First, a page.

100 Australian endemic species are listed as extinct (or extinct in the wild) since the nation’s colonisation by Europeans in 1788. The list includes 38 plants, 34 mammals, ten invertebrates, nine birds, four frogs, three reptiles, one fish, and a protist. This tally represents about 6–10% of the world’s post-1500 recognised extinctions. The actual number of Australian extinctions is likely to be far more than those recognised in formal lists. Mammals have suffered the highest proportional rate of extinction (about 10% of the endemic mammal fauna).
Farming creates novel habitats. In the Riverina region of southern New South Wales, rice fields are providing a conservation opportunity where food production and threatened species can be managed concurrently.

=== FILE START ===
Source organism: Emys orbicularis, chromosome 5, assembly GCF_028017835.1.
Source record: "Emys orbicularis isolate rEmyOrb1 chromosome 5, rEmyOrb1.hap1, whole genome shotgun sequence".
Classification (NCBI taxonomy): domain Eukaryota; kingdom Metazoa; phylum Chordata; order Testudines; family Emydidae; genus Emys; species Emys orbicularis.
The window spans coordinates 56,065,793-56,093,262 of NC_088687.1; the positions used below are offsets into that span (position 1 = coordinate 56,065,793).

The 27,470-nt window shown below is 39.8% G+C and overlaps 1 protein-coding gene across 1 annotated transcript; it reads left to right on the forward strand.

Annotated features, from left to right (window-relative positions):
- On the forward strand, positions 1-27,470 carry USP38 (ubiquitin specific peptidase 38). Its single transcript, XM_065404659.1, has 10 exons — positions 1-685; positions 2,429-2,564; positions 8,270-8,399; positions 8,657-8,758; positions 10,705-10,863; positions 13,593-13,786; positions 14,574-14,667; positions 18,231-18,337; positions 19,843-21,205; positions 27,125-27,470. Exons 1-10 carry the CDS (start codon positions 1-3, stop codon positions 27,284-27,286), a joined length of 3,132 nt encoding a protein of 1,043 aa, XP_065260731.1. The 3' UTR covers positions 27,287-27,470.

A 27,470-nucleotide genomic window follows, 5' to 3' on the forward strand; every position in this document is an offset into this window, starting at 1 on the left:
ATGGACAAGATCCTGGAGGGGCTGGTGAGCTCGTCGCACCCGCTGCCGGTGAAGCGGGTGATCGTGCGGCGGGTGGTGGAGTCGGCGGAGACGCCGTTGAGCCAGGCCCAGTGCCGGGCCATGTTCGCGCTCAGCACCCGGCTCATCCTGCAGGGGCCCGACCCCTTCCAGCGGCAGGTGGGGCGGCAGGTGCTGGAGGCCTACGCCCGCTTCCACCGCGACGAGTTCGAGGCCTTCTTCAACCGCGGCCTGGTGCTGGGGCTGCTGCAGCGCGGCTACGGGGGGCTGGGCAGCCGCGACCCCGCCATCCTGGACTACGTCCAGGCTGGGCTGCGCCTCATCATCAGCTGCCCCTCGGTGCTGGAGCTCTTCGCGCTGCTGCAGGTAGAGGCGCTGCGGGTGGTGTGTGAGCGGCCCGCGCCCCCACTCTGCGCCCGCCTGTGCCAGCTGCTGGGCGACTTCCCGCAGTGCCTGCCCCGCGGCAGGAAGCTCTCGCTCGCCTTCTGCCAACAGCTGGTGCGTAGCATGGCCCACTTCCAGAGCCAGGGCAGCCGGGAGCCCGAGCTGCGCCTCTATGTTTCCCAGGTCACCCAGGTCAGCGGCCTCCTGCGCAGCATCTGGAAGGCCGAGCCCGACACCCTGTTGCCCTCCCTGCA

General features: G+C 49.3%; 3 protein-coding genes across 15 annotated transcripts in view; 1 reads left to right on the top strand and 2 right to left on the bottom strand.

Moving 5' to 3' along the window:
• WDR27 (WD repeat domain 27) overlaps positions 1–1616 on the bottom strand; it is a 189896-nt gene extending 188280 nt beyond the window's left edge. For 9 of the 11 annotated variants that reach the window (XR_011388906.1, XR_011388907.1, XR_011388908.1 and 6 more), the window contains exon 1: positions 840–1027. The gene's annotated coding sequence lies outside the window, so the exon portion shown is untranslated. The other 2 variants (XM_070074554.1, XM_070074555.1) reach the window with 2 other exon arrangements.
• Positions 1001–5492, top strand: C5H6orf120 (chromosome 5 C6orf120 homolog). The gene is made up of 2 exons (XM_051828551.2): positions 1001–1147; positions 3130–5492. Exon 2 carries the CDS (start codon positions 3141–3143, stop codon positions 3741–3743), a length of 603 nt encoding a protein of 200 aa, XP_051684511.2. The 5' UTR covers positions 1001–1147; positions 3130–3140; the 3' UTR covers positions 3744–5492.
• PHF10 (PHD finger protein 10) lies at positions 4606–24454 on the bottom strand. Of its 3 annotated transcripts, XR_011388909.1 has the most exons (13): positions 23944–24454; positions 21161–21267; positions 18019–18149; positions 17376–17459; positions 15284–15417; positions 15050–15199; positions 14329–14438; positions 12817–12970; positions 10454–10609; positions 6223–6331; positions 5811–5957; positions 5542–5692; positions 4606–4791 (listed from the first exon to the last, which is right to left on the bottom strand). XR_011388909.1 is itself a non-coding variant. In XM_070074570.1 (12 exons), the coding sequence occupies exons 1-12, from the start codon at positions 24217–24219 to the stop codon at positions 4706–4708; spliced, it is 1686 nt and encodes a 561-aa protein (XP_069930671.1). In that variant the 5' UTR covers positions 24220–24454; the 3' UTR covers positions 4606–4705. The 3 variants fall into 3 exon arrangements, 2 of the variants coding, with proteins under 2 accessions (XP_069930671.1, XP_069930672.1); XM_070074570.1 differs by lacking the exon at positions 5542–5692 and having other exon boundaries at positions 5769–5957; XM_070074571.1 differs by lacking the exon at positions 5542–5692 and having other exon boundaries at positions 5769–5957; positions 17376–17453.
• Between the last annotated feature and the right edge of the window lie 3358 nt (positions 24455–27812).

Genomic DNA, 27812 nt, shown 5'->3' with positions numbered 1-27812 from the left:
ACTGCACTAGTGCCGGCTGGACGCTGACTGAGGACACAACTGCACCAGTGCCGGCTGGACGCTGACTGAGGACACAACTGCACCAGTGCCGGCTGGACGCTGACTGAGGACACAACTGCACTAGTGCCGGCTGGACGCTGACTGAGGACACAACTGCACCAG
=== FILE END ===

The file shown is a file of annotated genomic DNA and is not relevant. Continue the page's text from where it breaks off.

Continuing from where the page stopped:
An interview with Mark Robb, Environmental Compliance and Biodiversity Officer, Coleambally Irrigation Cooperative Limited
More than 60% of Australia’s land mass is managed by farmers, and they are custodians for thousands of natural and agricultural wetlands. Working on private land offers a challenging but rewarding career for a researcher.
New research has quantified the impact of Australia’s pet cat population on wildlife at a national scale for the first time. The study found that collectively pet cats kill 390 million animals per year across Australia.
The native guava is one of the first Australian plants to be pushed to the brink of extinction by a fungal plant disease which has spread rapidly across the globe, according to a new study by scientists from the Australian Government’s National Environmental Science Program.